The way I see it, we had two options after dethroning Saddam. 1: Declare victory, pack up and go home. (And watch on CNN as the country imploded on a Rwanda scale). Or 2: Try to fix a demolished society 30 years in the making. I feel it was a courageous and noble decision on our part not to abandon these people when they needed us most. And I believe it is our responsibility now to stay and finish what we started, no matter how long it takes, how much money it costs, or how many lives it claims. When something is the right thing to do, all utilitarian concerns should be thrown right out the window, unless they address how better to accomplish the goal.

If often makes no "sense" when rescue parties lose multiple lives attempting to save a single individual, but that I think is the best that human nature has to offer. Much of the violence that we are seeing in Iraq I believe is the worst that human nature has to offer. It exists independently of us, and is not created by our presence. It is out there. And I will never feel anything but pride for having willingly chosen to fight against it, as the President has said, "at a time and place of our choosing."

I think you're right, Tim. This generation of children here is the only real hope for a prosperous Iraq. We'll know once we're old men whether we did enough for them or not. I'll let history be the judge.

Anonymous said...

Thank you very much Buck Sargent. Your comment reminds us very much of Mike Yon and much that he has written. You are one of the soldiers that we listen to and are thankful for you, Boggs, the Duece Four, and all of our Military Men who have the intestinal fortitude and character to back up their convictions. What you say is not propaganda but the truth. Thanks for giving us that while you are fighting this very evil enemy who has slipped into every country on the face of this old world. More than that, thank God for men like you. A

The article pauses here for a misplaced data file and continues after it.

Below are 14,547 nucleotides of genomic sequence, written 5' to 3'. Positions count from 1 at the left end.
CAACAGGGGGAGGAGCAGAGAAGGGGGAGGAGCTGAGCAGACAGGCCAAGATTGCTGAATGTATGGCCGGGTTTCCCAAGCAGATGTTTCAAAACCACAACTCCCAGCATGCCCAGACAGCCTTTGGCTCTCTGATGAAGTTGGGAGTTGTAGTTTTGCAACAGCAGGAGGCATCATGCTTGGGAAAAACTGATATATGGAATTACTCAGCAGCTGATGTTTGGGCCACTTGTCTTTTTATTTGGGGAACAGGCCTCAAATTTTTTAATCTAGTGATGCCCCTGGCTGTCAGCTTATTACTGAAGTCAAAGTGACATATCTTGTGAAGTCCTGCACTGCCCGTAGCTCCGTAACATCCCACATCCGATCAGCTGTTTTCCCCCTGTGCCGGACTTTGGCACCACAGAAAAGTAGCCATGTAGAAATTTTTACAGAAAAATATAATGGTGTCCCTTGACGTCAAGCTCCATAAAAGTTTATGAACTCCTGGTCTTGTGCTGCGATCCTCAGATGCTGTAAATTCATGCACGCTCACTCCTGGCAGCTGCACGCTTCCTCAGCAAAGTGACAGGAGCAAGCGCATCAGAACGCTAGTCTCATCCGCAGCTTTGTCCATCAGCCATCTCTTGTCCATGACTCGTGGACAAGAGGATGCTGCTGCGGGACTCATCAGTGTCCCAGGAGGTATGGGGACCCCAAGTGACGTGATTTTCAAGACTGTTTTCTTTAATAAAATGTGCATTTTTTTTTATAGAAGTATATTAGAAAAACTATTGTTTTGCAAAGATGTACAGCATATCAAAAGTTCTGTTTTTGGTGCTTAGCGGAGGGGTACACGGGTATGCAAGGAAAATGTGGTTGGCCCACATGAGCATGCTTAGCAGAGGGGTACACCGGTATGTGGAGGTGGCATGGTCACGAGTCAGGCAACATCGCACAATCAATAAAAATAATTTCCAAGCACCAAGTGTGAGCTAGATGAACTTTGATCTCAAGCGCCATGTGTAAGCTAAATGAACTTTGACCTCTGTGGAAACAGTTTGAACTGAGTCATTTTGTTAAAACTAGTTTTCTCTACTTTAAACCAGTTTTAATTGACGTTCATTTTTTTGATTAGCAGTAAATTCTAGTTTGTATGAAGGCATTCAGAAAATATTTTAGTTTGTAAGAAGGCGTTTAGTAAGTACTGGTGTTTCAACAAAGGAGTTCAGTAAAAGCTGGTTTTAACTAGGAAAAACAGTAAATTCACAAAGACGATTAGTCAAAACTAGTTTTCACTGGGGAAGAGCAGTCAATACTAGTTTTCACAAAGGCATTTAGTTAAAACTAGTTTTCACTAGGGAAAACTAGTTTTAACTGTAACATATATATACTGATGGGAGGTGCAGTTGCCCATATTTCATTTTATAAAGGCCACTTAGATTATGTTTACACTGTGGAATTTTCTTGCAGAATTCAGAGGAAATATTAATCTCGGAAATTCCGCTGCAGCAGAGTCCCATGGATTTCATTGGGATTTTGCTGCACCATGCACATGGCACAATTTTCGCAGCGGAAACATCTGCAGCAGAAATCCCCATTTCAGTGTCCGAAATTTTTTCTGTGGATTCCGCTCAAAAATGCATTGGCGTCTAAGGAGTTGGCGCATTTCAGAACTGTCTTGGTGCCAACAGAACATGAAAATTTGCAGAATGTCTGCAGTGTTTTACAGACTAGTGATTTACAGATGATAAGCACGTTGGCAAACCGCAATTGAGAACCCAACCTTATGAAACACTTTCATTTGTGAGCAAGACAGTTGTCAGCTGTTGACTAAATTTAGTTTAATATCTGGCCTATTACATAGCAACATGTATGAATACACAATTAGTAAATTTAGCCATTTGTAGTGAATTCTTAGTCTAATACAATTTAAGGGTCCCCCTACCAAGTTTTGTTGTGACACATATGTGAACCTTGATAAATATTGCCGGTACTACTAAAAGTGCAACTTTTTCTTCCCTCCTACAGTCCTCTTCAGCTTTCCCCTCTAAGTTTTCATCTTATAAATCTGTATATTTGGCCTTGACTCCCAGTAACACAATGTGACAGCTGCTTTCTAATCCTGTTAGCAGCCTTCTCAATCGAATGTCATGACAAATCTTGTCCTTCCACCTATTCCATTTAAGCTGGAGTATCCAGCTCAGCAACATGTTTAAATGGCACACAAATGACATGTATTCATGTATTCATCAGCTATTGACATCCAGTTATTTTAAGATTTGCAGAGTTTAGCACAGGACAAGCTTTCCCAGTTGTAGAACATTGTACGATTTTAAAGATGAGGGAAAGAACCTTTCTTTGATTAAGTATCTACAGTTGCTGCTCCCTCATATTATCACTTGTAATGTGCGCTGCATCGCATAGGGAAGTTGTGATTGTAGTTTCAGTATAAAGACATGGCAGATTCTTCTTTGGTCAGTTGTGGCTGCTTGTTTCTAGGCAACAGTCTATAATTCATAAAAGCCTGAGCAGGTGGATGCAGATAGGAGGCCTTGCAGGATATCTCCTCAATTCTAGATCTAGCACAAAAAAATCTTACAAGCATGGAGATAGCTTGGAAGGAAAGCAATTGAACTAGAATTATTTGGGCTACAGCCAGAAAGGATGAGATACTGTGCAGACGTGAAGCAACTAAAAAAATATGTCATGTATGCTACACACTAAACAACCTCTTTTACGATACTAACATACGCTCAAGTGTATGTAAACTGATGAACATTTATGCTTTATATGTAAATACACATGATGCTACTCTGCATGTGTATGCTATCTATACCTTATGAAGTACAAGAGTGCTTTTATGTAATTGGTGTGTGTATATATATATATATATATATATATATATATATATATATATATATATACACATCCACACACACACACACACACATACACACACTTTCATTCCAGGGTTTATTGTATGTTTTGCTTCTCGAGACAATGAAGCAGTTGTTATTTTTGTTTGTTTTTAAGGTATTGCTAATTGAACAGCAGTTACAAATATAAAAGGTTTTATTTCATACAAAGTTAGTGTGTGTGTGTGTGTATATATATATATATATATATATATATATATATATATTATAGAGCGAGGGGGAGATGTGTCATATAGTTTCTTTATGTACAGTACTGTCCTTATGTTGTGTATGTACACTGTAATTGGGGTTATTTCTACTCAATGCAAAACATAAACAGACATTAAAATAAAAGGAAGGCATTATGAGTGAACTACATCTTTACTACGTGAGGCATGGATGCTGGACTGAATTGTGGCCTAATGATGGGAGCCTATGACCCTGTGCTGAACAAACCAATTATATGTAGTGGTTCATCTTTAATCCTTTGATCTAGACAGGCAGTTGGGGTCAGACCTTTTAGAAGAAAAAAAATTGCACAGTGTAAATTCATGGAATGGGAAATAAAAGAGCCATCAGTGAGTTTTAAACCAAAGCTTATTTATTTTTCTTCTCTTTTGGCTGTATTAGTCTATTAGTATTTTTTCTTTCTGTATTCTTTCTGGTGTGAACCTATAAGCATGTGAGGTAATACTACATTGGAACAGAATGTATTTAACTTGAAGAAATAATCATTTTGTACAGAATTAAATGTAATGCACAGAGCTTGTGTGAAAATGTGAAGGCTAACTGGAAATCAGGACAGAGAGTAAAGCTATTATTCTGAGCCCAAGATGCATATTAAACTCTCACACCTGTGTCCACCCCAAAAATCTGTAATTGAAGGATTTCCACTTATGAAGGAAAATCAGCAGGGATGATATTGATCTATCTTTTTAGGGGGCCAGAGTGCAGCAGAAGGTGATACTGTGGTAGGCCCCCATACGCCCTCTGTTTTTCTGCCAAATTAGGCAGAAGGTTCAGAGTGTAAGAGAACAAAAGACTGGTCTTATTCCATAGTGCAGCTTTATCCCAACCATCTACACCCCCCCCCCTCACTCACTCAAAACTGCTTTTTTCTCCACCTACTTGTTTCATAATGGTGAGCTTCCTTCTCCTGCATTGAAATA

Sherri said...

I loved this post.....the little ones usually are our best hope. Terrific picture too, not to mention the response from tfdad;)

the dude said...

Buck Sargent, I'd like to take you out to dinner! That was a great response! Very wise words, keep it up!

T. F. Boggs said...

Mike (Praguetwin),

First off sorry for the late response, I have been out and about for several days and have been unable to check the site. Now that I am back it seems like there has been quite the discussion about your response to my request that people let me know if they find anything untrue in my blogs. Secondly let me thank you for taking me up on my request, even if you do have some other motivation then simply seeking the truth in this case (which I don’t believe you do.) No matter what someone believes or what agenda they have I believe the facts should be accurately presented so that is what I hope to do and I am glad you are doing the same. I read both of the articles you suggested but have been unable to spend the time searching for some articles of my own. However, I understand your questioning my statement from the earlier comment I made saying that there are more foreign born fighters then actual Iraqis based on the articles you linked to.